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  1. Iqbal Malik, Editor

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Ischaemic heart disease

Stent or surgery? ▸ The stent or surgery (SoS) trial has finally been published. Its findings are well known, and suggest that stenting in multivessel disease does not result in more deaths/myocardial infarction (MI) than coronary artery bypass surgery (CABG). However, by one year, 17% of those treated with stents have needed another procedure compared to only 4% in the CABG arm. There was an increase in deaths in the coronary angioplasty (PTCA) arm, but this was related to an excess of cancer deaths which was almost certainly a play of chance. The trial does not offer information on diabetic patients, however, as there were few in either arm.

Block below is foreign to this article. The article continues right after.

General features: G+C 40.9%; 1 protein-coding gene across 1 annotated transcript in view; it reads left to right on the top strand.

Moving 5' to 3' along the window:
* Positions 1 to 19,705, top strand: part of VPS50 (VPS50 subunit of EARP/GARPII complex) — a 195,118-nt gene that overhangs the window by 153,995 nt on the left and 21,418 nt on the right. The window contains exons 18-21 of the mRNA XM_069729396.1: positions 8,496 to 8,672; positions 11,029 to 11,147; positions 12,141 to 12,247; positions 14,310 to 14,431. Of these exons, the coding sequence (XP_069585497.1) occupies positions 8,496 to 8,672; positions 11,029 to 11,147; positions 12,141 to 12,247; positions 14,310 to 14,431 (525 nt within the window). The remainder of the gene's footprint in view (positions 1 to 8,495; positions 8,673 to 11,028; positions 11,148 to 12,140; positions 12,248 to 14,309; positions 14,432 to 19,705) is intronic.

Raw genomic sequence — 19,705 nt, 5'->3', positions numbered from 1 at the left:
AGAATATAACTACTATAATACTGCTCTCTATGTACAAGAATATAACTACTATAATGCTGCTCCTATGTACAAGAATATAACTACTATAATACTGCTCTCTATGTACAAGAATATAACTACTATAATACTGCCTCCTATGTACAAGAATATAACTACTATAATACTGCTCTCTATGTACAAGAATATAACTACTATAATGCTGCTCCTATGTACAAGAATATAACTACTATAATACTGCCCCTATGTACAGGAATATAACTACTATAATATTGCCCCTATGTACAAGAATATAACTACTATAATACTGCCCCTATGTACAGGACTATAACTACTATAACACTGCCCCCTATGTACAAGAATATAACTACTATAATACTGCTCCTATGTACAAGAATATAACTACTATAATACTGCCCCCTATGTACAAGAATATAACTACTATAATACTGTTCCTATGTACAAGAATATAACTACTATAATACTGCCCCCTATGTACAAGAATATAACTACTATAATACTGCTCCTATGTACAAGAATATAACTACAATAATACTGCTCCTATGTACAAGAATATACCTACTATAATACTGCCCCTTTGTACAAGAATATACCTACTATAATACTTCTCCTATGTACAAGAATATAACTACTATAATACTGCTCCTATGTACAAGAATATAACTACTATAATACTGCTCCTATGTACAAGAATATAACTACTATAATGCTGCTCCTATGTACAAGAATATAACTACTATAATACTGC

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RITA-3: a call for more coronary intervention ▸ In a randomised trial of 1810 patients with non-ST elevation acute coronary syndromes, patients were assigned an early intervention (97% angiography, 57% revascularised at one year) or conservative strategy (50% had angiography, 28% revascularised at one year). At four months, 86 (9.6%) of 895 patients in the intervention group had died or had a myocardial infarction or refractory angina, compared with 133 (14.5%) of 915 patients in the conservative group (risk ratio 0.66, 95% confidence interval (CI) 0.51 to 0.85, p = 0.001). This difference was due mainly to a halving of refractory angina in the intervention group. Death or myocardial infarction was similar in both treatment groups at one year (68 (7.6%) v 76 (8.3%), respectively; risk ratio 0.91, 95% CI 0.67 to 1.25, p = 0.58). Overall the RITA-3 population was at lower risk than in other similar trials (8% one year death/MI …

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